8% per annum or more = High

Above zero and below 7% per annum = Medium

Zero or negative growth = Low

Step 4 – plot the position of your product groups/business units on the matrix

You are now in a position to plot the different product groups on the matrix. Consider making each product group a circle with the area of the circle equal to the volume or value of sales of that product group. This will add another perspective that will help you judge the implications of your strategy.

Step 5 – interpret the position of your product groups/business units

The tool is intended to help determine the balance between products within a portfolio. There are no hard and fast rules though there are some generalities.

  • Stars are attractive because of their high share and high growth rate. However, they can burn a lot of cash. So too can Question Marks which haven’t yet achieved high market shares. This means that a balanced portfolio requires products that generate cash to help future growth. Cash can come from Cash Cows and Dogs. Too many stars could put too much strain on cash resources. Too many Cash Cows and Dogs could indicate growth problems for the future.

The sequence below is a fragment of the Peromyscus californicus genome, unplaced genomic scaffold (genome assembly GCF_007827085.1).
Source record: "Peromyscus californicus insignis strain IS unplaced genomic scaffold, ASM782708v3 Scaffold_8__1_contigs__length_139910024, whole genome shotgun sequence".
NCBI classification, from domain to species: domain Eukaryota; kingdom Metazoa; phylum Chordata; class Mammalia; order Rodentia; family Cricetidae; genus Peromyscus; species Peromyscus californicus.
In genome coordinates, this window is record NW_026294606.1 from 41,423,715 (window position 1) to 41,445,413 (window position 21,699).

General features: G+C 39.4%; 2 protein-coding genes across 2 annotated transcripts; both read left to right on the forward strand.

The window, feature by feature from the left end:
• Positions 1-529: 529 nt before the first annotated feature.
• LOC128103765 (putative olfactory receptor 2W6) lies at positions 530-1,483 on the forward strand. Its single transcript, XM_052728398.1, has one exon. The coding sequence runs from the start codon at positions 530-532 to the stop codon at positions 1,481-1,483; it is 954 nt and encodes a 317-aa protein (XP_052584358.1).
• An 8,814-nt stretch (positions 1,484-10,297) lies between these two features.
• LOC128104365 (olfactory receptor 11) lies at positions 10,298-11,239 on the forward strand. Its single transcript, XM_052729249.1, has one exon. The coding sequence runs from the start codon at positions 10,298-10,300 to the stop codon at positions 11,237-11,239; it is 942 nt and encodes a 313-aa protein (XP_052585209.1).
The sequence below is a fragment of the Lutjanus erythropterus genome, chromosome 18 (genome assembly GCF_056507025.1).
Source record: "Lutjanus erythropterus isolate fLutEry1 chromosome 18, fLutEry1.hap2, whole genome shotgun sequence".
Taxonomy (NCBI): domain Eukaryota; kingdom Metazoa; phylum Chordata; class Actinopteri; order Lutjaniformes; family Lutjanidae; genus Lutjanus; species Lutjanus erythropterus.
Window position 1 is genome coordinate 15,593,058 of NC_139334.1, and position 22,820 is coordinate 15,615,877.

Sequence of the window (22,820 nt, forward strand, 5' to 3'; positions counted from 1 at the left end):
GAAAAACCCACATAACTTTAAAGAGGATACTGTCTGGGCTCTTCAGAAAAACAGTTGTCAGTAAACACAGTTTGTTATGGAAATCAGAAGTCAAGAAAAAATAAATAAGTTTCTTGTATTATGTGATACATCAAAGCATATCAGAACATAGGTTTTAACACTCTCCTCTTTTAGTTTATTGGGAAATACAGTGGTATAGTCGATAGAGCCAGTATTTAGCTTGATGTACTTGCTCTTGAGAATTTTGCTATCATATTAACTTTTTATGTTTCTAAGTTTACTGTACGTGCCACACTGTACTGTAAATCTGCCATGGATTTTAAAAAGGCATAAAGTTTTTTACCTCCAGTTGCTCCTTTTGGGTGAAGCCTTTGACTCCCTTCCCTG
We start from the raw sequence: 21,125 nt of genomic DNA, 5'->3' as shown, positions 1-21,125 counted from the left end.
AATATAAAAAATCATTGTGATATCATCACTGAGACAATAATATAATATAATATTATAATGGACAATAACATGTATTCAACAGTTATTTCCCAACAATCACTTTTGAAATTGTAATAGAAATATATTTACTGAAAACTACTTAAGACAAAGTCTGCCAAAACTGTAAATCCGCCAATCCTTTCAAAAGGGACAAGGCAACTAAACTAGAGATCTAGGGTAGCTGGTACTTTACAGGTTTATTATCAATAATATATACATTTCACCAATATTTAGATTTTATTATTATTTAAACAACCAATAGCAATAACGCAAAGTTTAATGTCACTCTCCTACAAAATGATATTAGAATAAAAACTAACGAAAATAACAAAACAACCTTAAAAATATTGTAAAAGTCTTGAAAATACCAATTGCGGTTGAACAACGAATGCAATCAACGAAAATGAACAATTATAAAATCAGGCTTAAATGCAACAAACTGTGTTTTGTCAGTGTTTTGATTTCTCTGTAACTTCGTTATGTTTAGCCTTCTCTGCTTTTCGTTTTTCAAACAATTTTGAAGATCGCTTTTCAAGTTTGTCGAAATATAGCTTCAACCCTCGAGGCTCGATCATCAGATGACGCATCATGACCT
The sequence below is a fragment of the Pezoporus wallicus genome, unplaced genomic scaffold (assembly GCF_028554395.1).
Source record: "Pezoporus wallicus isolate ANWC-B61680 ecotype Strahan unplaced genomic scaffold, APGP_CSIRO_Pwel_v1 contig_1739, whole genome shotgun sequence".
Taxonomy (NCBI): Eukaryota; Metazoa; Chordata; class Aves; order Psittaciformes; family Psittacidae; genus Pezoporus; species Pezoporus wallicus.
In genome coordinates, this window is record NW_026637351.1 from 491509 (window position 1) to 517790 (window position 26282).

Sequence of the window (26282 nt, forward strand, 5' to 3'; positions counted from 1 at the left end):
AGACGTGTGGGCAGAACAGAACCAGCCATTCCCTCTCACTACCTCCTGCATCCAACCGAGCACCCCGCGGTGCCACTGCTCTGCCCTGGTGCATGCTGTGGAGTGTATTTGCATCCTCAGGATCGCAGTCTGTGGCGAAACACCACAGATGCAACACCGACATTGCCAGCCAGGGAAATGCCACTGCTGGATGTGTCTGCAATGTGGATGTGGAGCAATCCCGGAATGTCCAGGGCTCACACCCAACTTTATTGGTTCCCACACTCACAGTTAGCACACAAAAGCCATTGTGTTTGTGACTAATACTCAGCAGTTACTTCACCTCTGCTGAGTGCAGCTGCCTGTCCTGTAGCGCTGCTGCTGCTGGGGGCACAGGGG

• Dogs have an unfortunate name, suggesting that they should be eliminated from the portfolio. A company in this quadrant could have a low market share and low growth rates and yet be profitable – think the iMac or the BIC disposable razor. Not all Dogs should be put down!

  • The key to interpreting the matrix is balance and direction. Are there too many or too few products in a quadrant? Can any of the products in a quadrant be moved – can Question Marks be turned into Stars and can Dogs be turned into Cash Cows? How much influence can you have over the future of products in the quadrant? In general it is only your relative market share that you can change and it could cost a good deal of money to do so.